In 2014, Travielle, an inmate at California State Prison Los Angeles County, sat down and wrote an application essay to Paws for Life, a program that would allow a small group of incarcerated men to work with homeless dogs inside the prison. “I understand what it’s like to be caged up,” Travielle wrote, “Paws for Life gives me the chance to give back, to do something for someone else, to give back to a society that I cheated.”
At the time Travielle was writing his essay, photographer John DuBois was on the other side of the Paws for Life initiative, volunteering at Karma Rescue, an organization that pulls dogs from crowded high-kill shelters and saves them from euthanasia.
When the Paws for Life program was introduced, the prison and the rescue invited DuBois and his partner Shaughn Crawford to document the first group of five dogs who were set to enter the prison. They spent six days with the men and their dogs, inside the Maximum Security facility.
The ultimate goal was for the men to prepare the dogs to earn a Canine Good Citizen certificate, a distinction that makes them stand out to adoptive families.
The inmates at California State Prison Los Angeles County are considered Level 4 prisoners, and many are serving life sentences. In order to participate in Paws for Life, some were lowered to Level 3. Many openly cried when they first saw the dogs. One remembered the dog he’d had and loved when he was free. For twelve weeks, Chuey, Oreo, Eddie, Rendell, and Shelby the dogs had a temporary home with the prisoners assigned to them, all of whom have studied training techniques for weeks in preparation.
“The dogs slept in kennels in the common area of the cell block and were fed and taken care of almost entirely by the inmates, with the guidance of the professional trainer,” DuBois tells us.
After training, the dogs were allowed to spend quiet time with the men inside their cells. “They watched TV together, went on walks, played and cuddled,” DuBois adds. At bedtime, the inmates had to take their dogs back to the crates to sleep.
The experience is bittersweet; after the dog receives his or her Canine Good Citizen certificate, and the inmates’ job is done. The dogs are ready to be adopted into permanent homes, outside of the prison walls.
“Most of the tears came at the end of the program,” DuBois explains, “when the dogs were adopted and the inmates had to say goodbye.”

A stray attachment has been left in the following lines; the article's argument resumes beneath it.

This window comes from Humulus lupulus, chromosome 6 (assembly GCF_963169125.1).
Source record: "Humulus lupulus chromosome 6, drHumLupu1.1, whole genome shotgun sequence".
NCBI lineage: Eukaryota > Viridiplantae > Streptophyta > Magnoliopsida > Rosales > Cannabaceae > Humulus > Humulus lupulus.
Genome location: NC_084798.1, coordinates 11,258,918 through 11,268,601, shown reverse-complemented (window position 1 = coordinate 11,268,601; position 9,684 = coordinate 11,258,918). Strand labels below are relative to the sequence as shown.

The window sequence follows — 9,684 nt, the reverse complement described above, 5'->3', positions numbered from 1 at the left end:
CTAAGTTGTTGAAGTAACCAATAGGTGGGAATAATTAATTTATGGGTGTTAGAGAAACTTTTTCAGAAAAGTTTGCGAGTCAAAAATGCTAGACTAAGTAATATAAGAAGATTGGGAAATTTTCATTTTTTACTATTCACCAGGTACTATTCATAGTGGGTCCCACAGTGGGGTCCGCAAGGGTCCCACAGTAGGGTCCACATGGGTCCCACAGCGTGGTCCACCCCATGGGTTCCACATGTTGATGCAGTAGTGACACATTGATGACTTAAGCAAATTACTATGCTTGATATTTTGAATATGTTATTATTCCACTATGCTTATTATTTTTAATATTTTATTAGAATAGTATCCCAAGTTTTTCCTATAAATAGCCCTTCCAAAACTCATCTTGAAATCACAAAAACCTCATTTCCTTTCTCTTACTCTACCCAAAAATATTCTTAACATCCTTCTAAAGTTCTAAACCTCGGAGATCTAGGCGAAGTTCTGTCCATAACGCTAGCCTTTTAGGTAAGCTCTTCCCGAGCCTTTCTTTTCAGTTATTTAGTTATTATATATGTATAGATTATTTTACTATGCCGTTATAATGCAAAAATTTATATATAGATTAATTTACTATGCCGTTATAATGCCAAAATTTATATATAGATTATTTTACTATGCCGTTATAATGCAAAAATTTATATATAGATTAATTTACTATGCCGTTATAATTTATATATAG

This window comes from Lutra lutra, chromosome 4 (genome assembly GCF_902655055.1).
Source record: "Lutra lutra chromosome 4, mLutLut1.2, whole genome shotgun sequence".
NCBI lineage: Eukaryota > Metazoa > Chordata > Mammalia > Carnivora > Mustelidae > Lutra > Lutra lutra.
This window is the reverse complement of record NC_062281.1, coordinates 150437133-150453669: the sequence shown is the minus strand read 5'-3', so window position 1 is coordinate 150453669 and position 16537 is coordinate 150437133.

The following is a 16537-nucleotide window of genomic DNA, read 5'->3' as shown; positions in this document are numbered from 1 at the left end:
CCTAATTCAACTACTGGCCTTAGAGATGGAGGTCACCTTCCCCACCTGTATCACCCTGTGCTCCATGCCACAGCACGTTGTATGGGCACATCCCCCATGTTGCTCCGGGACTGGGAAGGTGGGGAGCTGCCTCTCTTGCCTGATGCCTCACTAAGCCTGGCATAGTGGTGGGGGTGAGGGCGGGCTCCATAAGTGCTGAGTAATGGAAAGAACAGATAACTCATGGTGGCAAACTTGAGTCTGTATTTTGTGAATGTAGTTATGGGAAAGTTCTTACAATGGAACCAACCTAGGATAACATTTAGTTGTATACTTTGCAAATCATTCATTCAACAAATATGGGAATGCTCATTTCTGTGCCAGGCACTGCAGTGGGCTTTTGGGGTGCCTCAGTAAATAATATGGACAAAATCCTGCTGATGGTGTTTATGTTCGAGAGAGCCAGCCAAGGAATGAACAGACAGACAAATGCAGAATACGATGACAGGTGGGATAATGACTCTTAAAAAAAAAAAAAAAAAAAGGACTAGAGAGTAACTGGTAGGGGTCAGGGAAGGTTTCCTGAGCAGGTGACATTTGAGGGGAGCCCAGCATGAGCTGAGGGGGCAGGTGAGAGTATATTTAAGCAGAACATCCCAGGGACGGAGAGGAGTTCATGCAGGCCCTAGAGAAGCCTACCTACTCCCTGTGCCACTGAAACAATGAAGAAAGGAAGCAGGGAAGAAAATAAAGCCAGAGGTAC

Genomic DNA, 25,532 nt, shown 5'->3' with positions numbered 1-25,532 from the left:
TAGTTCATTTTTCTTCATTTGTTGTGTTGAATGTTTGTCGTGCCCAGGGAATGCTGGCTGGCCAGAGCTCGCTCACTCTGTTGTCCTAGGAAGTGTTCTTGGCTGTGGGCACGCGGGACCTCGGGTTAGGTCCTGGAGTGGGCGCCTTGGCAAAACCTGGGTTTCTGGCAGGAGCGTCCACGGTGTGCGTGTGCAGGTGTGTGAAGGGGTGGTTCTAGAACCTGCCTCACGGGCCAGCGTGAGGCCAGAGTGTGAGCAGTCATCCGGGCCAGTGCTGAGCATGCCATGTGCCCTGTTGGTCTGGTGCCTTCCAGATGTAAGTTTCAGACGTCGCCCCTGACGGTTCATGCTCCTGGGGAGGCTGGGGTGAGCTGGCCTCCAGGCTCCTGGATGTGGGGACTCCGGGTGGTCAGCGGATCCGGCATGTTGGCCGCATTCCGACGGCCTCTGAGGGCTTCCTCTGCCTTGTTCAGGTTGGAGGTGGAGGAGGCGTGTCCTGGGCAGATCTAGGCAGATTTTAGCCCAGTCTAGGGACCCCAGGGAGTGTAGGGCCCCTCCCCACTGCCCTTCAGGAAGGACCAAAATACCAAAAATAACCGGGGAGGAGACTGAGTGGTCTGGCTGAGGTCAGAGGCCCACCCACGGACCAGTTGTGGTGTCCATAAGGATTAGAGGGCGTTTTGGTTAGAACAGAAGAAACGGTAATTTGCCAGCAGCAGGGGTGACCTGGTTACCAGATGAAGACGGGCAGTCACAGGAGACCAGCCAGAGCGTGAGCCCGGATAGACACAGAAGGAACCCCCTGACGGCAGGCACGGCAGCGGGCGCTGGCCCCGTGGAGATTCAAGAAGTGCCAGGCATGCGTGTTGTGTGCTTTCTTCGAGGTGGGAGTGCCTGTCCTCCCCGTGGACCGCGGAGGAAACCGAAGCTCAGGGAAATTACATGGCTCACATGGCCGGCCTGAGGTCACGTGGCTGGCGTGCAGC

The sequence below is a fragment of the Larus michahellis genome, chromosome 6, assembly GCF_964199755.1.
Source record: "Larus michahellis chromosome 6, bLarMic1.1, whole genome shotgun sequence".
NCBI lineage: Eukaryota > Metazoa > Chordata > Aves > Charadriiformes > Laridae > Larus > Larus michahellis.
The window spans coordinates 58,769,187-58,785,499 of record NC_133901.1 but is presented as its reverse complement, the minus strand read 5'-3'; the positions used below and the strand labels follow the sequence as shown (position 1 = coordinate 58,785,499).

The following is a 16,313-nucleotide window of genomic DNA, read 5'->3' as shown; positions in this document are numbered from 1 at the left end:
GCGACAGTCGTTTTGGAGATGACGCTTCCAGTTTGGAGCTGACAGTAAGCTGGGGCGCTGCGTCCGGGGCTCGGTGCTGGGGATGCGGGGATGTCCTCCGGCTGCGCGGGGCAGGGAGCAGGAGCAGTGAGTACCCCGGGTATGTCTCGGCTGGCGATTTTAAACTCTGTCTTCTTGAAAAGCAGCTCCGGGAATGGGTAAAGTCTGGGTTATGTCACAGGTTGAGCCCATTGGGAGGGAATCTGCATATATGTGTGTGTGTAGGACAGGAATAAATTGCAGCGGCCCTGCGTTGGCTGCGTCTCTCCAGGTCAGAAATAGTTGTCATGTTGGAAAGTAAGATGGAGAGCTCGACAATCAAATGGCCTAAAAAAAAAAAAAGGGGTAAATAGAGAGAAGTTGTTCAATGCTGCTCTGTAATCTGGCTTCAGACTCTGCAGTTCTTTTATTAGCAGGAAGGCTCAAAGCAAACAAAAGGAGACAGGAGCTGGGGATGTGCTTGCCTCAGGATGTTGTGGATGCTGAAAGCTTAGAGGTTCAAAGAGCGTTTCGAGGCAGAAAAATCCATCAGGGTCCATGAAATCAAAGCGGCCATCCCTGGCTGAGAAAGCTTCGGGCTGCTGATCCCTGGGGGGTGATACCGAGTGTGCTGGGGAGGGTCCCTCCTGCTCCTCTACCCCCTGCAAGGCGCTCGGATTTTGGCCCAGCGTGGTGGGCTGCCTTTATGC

Because of their life sentences, most of the men DuBois and Crawford met back in 2014 will never get a second chance in the outside world, but with their help, the dogs did. All five were adopted into loving homes.
At the first Paws for Life graduation, Travielle, the man mentioned at the top of this story, spoke with Dr. Patricia Fitzgerald for the Huffington Post about his assigned dog, Chuey.
“Chuey did not know why I was in prison,” he said, “Chuey didn’t know that he was even in prison, that I was in prison, and the dogs loved us anyway.” Then, he added, “[Paws for Life] helped me to heal, and to a degree [the dogs] gave me forgiveness because they are connected to society that I can’t reach.”
In a few short months, a new group of Karma Rescue dogs came in, and the process began all over again.
The inmates have seen the images, and they each have prints to hold onto. Over the years, the photographers have lost touch with the men they met in prison. “The emotional weight that comes along with hearing these men’s stories can affect you in a profound way,” DuBois admits.
But he does think about returning and checking up on those he befriended. “I believe that all but one inmate are still incarcerated in Lancaster,” he says.
In many ways, it was the dogs who revealed the humanity of the people. “It continually challenged our perception of the inmates and forced us to refine our sense of who these prisoners were,” DuBois writes of the experience, “I heard multiple inmates mention that the dogs taught them how to love again as well as how to receive love.”
The Paws for Life story was documented in still photographs and on video by John DuBois, Shaughn Crawford, Ted Neckar, and Jacob Moss. You can follow Paws for Life on Facebook and check out the Karma Rescue website for more. You can make a donation here, and you can adopt a dog here.